Land Bank Authorizes Beach Management Plan Despite Neighbors' Doubt
By IAN FEIN
Longtime Tisbury Great Pond beach owners told the Martha's Vineyard Land Bank this week that its plans for the barrier beach will drastically alter the traditional use of that stretch of the south shore.
Island residents have long enjoyed casual use of the Great Pond beach, but the land bank plan will create the first formal public access.
"Having spent a great deal of my life on the pond, I'm concerned about how this will change things," pondfront owner Edward (Owen) Jones said at a land bank public hearing Tuesday night. "I could care less about who owns the beach, but I'm concerned about how it is used."
Despite concerns raised at the sometimes contentious meeting, the West Tisbury land bank town advisory board later that night unanimously approved its management plan for the 200-foot stretch of beach the agency purchased in July 2004. The land bank hopes to open the property to the public by next summer.
"To me it's a shame that we're sitting here arguing over [two dozen] people down there on that beach," said advisory board member William Haynes. "It's a gorgeous, beautiful beach, and it's a shame that whole south shore doesn't get more use."
The land bank Tisbury Great Pond beach parcel raises the often touchy subject of beach rights on the Vineyard - where almost the entire shoreline is held in private ownership, and keys to gated beaches can cost as much as a single-family home.
Other Great Pond beach owners said on Tuesday that they have never marked property boundaries along the shore, but both they and land bank officials acknowledged this week that such longstanding practices will by necessity change because of the public parcel located near the middle of the one-mile barrier beach. The land bank is a public conservation organization that buys land for recreational use with a transfer fee collected on most Island real estate transactions.
The chairman of the Quansoo Beach Association, which controls the western length of the beach accessible by a long dirt road in Chilmark, told land bank board members on Tuesday that visitors to the public beach will not be allowed onto Quansoo association property.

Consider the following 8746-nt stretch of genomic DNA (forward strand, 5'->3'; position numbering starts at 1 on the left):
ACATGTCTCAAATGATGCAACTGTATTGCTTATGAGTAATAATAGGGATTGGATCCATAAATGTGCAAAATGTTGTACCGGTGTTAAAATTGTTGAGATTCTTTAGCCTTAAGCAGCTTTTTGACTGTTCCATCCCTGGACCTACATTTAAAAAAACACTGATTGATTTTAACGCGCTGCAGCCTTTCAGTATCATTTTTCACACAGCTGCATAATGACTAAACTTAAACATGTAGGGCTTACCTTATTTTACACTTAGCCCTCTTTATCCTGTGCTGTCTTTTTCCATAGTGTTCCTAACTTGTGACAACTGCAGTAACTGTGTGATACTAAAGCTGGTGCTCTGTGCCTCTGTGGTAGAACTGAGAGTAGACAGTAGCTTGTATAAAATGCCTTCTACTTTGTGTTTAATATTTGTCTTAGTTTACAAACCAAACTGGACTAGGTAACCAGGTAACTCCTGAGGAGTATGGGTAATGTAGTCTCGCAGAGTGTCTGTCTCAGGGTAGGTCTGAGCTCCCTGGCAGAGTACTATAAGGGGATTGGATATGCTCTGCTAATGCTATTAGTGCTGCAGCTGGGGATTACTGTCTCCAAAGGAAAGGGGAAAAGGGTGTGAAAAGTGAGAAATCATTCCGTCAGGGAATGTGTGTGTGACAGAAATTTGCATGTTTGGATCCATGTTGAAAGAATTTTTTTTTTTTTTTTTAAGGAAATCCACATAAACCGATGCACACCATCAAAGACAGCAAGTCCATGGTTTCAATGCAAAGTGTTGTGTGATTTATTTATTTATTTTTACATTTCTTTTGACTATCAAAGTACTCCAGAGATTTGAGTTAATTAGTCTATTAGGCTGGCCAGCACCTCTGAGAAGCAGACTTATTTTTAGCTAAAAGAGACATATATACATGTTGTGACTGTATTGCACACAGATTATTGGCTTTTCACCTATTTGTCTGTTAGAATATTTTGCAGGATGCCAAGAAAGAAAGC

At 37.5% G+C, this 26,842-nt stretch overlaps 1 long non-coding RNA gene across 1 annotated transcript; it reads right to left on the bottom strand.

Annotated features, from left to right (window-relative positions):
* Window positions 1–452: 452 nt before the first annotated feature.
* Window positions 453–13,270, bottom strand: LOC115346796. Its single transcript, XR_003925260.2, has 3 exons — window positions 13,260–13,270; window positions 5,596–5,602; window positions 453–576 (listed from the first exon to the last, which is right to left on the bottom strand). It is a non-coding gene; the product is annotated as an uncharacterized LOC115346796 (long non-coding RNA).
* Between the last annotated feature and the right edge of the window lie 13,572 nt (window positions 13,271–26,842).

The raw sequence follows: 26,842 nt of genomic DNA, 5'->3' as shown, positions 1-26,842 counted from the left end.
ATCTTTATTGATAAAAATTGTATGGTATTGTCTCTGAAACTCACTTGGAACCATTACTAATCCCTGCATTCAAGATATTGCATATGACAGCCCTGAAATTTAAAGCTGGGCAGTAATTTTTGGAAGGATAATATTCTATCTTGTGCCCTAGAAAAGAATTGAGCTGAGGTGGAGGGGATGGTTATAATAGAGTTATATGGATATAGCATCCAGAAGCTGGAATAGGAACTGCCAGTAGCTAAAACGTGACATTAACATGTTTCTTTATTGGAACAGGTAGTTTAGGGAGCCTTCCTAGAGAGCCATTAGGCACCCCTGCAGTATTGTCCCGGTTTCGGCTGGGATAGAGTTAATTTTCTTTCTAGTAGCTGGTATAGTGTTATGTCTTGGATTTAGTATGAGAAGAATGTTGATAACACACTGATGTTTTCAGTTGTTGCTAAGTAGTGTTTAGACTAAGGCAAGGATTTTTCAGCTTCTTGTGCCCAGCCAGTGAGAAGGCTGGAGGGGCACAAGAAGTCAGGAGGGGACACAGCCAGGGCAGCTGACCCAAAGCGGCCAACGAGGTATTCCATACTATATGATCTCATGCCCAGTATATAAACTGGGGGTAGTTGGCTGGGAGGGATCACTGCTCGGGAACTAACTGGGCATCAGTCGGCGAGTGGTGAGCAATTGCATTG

"We will increase our enforcement because of the changed situation," said chairman James White, a seasonal Chilmark resident. "Obviously it's a delicate issue, but one we would like to see worked out."
The land bank ownership also may lead to a conflict regarding the regular opening of the Great Pond to the Atlantic Ocean. Since at least the 17th century, pondfront owners have periodically cut the barrier beach to improve water quality by flushing the pond and managing its depth. The riparian owners determine where to open the pond based on natural conditions, and, for the last few years, the cut has been directly through the land bank beach.
A century-old state law appears to give riparian owners the right to open the pond as needed, but land bank board members are exploring whether they can prevent the cut from taking place on their property. They said they want to protect their stretch of beach for the public if neighboring owners do not allow access to their property during the opening of the pond.
"It doesn't seem quite fair that if we own the place that is most conducive to drain, the public won't be allowed on the beach," Mr. Haynes said on Tuesday. "I have real strong feelings about the opening situation and our rights to the beach... We should have our attorney see if we're being discriminated against."
Quansoo association member Mary Jane Pease asserted that the cut will continue to take place as it has in the past.